May 27, 2015
The Graham Foundation for Advanced Studies in the Fine Arts has awarded a grant to Daniel Ibañez, UTL Research Manager, together with his co-editors, Claire Lyster (UIC), Charles Waldheim (Harvard University) and Mason White (University of Toronto) for their book project "Third Coast Atlas: Prelude to a Plan of The Great Lakes Region." Through this collaborative investigation of the Great Lakes as an large-scale, globally networked zone of urban transformation, Daniel Ibañez is developing his ongoing work on urbanization as a socio-metabolic process that transcends the boundaries of any individual city.
Envisaged as a comprehensive "atlas," this publication comprises in-depth analysis of the landscapes, hydrology, infrastructure, urban form, and ecologies of the Great Lakes (mega)region. Delivered through a series of analytical cartographies supported by scholarly and design research from internationally renowned scholars, photographers, and practitioners from the disciplines of architecture, landscape, geography, planning, and ecology. The publication captures the unique identity of the area and serves as a reference for design and planning in this distinct mega-region.
Measuring over 10,000 miles, the Great Lakes coastline is longer than the Atlantic and Pacific coastlines of the United States combined. The Great Lakes Basin holds over 20 percent of the world's total surface fresh water, and is home to twenty-six million people in the United States and nine million in Canada. It is difficult to overstate the history and future of the region as both a contested and opportunistic site for urbanism.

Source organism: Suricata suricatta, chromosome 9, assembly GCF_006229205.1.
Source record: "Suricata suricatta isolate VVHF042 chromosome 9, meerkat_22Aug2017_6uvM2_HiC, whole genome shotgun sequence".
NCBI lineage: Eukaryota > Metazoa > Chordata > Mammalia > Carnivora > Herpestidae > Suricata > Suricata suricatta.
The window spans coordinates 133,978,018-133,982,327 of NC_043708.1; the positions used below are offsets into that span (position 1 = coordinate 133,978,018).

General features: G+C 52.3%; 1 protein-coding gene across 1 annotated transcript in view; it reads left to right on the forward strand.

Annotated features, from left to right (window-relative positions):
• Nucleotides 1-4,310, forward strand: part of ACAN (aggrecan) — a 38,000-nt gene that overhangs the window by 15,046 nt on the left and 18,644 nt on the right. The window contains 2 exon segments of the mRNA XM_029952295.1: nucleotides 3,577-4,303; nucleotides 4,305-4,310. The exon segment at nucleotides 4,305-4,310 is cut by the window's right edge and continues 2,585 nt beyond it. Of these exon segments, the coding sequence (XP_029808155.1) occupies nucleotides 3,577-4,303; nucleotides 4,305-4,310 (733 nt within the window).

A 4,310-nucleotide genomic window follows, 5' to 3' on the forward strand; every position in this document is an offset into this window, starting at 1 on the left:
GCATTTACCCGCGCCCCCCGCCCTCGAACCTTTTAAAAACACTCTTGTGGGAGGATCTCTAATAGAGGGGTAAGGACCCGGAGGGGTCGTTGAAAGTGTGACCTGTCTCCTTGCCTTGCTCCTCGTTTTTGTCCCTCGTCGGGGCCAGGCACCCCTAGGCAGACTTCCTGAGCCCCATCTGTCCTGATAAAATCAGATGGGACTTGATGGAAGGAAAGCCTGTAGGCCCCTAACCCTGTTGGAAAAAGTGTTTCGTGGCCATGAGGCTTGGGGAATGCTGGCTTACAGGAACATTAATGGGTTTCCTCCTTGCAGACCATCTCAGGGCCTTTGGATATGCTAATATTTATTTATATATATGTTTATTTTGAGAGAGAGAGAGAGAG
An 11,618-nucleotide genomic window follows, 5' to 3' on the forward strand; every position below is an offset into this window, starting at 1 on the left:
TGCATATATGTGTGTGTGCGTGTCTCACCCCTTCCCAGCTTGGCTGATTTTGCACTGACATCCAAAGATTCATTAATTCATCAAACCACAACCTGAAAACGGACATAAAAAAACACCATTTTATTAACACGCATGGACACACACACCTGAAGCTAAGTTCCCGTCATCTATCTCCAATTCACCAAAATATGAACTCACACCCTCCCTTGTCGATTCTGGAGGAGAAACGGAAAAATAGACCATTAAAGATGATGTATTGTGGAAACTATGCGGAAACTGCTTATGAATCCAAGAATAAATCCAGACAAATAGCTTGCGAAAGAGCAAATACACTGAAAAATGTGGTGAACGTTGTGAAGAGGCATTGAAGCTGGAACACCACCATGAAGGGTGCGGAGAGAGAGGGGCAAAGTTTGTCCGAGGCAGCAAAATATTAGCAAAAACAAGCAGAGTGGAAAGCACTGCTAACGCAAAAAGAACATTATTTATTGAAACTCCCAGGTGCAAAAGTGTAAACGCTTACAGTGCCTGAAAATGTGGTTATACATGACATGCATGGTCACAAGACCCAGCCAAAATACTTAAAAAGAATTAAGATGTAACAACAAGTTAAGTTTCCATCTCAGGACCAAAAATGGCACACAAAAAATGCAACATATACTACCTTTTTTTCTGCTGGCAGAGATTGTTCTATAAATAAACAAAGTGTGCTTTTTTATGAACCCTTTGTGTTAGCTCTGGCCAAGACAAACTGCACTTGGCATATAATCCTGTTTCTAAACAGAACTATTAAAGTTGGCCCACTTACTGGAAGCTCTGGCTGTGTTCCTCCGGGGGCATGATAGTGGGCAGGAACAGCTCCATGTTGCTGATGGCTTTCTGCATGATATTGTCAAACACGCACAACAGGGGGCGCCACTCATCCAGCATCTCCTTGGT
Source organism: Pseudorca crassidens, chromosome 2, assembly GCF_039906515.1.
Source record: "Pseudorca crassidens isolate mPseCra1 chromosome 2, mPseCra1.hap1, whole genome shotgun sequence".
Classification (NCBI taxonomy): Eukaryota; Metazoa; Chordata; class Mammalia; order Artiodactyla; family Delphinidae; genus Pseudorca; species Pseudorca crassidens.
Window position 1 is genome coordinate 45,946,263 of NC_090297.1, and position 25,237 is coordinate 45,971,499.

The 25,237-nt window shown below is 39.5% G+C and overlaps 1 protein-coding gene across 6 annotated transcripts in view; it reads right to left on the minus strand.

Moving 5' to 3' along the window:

May 16, 2016
The Graham Foundation for Advanced Studies in the Fine Arts has awarded a grant to Neil Brenner and Nikos Katsikis for their book project "Is the world urban? Towards a critique of geospatial ideology." This book builds upon theories of planetary urbanization to evaluate the limits and potentials of remotely sensed data and other forms of geospatial information as a basis for mapping urbanization processes. Against the prevalent trend towards cartographic positivism, in which such data are presented as neutral, photographic "captures" of ground conditions, our analysis reveals the hidden, pre-empirical interpretive assumptions that mediate the construction of geospatial maps. The book offers, first, an accessible overview of the main sources of geospatial data on urbanization, the technical procedures through which they are constructed, and the underlying metageographical assumptions upon which they are based. Second, on this basis, a theory-driven approach is proposed to interpret the effects of geospatial data on urbanization. Building upon this ongoing work on planetary urbanization, the project presents new metageographical frameworks for visualizing the worldwide urban fabric, including through the theoretically reflexive application of geospatial data.